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Climate change will lead to pronounced shifts in the diversity of soil microbial communities

By Joshua Ladau, Yu Shi, Xin Jing, Jin-Sheng He, Litong Chen, Xiangui Lin, NOAH Fierer, Jack Gilbert, Katherine Pollard, Haiyan Chu

Posted 01 Sep 2017
bioRxiv DOI: 10.1101/180174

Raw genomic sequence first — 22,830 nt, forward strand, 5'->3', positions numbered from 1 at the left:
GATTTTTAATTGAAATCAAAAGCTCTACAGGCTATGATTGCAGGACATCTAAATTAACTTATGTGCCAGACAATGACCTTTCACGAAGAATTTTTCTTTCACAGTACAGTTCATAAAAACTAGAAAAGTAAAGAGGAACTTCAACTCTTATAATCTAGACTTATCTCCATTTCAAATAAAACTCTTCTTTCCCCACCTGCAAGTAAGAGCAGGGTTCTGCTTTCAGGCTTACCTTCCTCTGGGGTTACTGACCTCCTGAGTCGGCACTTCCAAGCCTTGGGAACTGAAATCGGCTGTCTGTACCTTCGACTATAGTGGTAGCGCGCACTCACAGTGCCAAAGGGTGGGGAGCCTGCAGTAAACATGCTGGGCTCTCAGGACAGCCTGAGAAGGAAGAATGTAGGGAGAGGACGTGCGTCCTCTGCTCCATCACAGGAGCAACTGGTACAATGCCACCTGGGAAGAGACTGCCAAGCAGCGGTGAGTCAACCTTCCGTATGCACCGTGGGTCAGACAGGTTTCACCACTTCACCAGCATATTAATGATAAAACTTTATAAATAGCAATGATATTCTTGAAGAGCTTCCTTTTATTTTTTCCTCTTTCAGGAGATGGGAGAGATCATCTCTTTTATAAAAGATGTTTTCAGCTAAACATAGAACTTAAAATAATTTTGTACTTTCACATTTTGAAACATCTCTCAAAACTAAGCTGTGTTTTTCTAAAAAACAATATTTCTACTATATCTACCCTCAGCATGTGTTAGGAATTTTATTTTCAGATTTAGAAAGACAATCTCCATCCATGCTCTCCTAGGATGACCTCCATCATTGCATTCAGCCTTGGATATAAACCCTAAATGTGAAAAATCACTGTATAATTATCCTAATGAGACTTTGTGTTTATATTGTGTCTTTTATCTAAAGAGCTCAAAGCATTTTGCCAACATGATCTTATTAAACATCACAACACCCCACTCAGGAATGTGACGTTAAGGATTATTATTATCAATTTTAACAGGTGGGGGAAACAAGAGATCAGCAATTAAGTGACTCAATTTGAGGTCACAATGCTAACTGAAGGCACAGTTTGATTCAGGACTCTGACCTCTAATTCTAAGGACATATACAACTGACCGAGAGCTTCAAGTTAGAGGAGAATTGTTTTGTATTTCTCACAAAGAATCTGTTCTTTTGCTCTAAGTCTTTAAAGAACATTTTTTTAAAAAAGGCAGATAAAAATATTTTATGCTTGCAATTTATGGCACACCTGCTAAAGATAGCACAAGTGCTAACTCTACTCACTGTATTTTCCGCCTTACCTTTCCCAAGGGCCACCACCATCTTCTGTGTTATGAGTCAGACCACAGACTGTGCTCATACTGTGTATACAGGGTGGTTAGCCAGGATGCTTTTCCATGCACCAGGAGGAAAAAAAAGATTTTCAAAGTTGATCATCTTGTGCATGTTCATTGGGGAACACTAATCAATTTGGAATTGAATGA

Soil bacteria are key to ecosystem function and maintenance of soil fertility. Leveraging associations of current geographic distributions of bacteria with historic climate, we predict that soil bacterial diversity will increase across the majority (~75%) of the Tibetan Plateau and northern North America if bacterial communities equilibrate with existing climatic conditions. This prediction is possible because the current distributions of soil bacteria have stronger correlations with climate from ~50 years ago than with current climate. This lag is likely associated with the time it takes for soil properties to adjust to changes in climate. The predicted changes are location specific and differ across bacterial taxa, including some bacteria that are predicted to have reductions in their distributions. These findings demonstrate the widespread influence that climate change will have on belowground diversity and highlight the importance of considering bacterial communities when assessing climate impacts on terrestrial ecosystems.

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